How Better Management Leads to Reduced Turnover and Increased Engagement

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According to a Gallup study, a full fifty percent of adults have left a job because they didn’t like their boss! There are lots of reasons employees don’t get along with their bosses. Egos (on both sides), stress, office politics, miscommunications, so many reasons. But you know what else is quite common? Bosses not setting clear goals and providing sound guidance, a problem that’s perhaps a bit easier to address, and most likely to directly boost the bottom line.

Anyways, fifty percent! Let that sink in. Better yet, go take a walk around the office, or peek over your cubicle, or out that office door. Now imagine if half of your staff and coworkers just got up and walked out. That might sound a bit dramatic, but as the future comes to pass, it will likely happen (where do you think this data came from?!)

And every time someone leaves, your company is going to have to post up a help wanted ad. Then you’re going to have to sift through countless applications, read resumes, and hopefully home in a handful of candidates that are actually qualified for the position. Numerous interviews later, you might settle on a good candidate, and if you’re lucky they’ll accept the job without much fuss. Then -with a bit more luck- months on down the road you’ll have a fully trained candidate performing at the same level as the person who left. Of course, by the time that happens someone else will have already left!

 

Employee Churn is a Huge Cost
Employee churn is a huge cost for companies. Just hiring and training employees is immensely expensive. Replacing a worker who earns $60,000 a year can cost as much as $30,000 to $45,000. And remember, this is just the hiring and training costs. Businesses will actually lose a lot more money as productivity drops.

As for total costs, the actual numbers are highly debated, and variable by industry and position, but one study found that losing an employee can cost a business between 16% to 213% of an employee’s annual wage. Generally speaking, low skilled workers will trend near the bottom of this wide scale, while higher skilled workers will cost near the top. Makes sense.

These numbers might seem high, but on-boarding and training costs can add up quickly. So too can the costs of advertising job positions and conducting interviews. Costs get even higher if a recruiter is used, and then you have to worry about employee fit, morale, office politics, and everything else. Many of these costs can rack up before a new employee even sets foot into your workplace.

 

Providing Guidance Can Go a Long Way
This article isn't intended to be the bearer of bad news. Just the opposite, we wanted to share some solutions for a very serious problem. One of the insights the Gallup study uncovered is that many employees want guidance. This doesn’t mean micromanagement, mind you, but support and clear expectations.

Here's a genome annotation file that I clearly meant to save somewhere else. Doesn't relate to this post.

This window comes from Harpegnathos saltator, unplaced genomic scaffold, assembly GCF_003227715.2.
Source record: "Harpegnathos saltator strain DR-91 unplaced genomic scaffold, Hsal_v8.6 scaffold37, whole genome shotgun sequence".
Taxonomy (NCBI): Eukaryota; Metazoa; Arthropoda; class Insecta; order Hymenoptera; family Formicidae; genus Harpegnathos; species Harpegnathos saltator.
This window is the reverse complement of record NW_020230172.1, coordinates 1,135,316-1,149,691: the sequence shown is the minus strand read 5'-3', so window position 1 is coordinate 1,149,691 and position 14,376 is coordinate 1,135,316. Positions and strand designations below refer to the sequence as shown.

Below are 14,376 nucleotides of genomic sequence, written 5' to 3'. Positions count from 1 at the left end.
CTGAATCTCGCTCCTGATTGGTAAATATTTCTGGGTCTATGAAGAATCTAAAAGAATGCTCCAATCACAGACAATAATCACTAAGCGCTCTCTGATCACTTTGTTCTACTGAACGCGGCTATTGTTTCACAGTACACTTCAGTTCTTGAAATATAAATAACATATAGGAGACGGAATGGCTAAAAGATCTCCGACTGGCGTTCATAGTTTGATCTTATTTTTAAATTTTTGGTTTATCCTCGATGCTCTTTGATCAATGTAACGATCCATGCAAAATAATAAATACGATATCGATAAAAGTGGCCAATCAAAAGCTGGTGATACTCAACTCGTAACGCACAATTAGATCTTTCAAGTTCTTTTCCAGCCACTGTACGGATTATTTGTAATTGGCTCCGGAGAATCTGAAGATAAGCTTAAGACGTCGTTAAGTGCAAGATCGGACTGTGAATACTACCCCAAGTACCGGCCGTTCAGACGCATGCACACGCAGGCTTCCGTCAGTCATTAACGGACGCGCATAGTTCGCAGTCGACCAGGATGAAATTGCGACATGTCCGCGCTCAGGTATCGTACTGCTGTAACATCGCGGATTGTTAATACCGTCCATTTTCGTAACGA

Only 12% of employees reported that their managers provided guidance and set clear expectations. This 12% was also far more likely to be happier at work, and thus less likely to leave. Managers need to take note of this, and objectively examine whether or not they are providing clear goals and sound guidance. The fact that only 12% of employees are reporting such is flat out abysmal and should be deemed unacceptable.

One important aspect of being supportive is to also be approachable. 54% of actively engaged employees reported that they felt like they could ask their bosses any type of question. Bosses need to remember that they have often been around for a long time and that what might seem like common sense to them, won’t be so obvious for employees.

Engagement, an issue we touched upon in another blog post, can be increased simply by holding regular meetings. People love to bemoan meetings, but when managers hold regular meetings with the employees, about the employees, employees are three times more likely to be engaged!

 

Conclusion: Be Proactive, and Make Employee Satisfaction & Engagement a Priority

Of course, managers shouldn’t have to bear the entire burden of keeping employees happy and on staff. Organizations as a whole can take steps to engage their employees. Happy hours, staff development programs, skills training, company retreats, monetary bonuses, the options are nearly limitless. What is important is being proactive, and addressing employee satisfaction and engagement directly.

At the same time, managers have to be proactive. Provide guidance. Set clear, reasonable goals. Be open and supportive of your employees. A bit of competent and friendly management can go a long way towards creating a supportive, constructive, and ultimately productive working environment.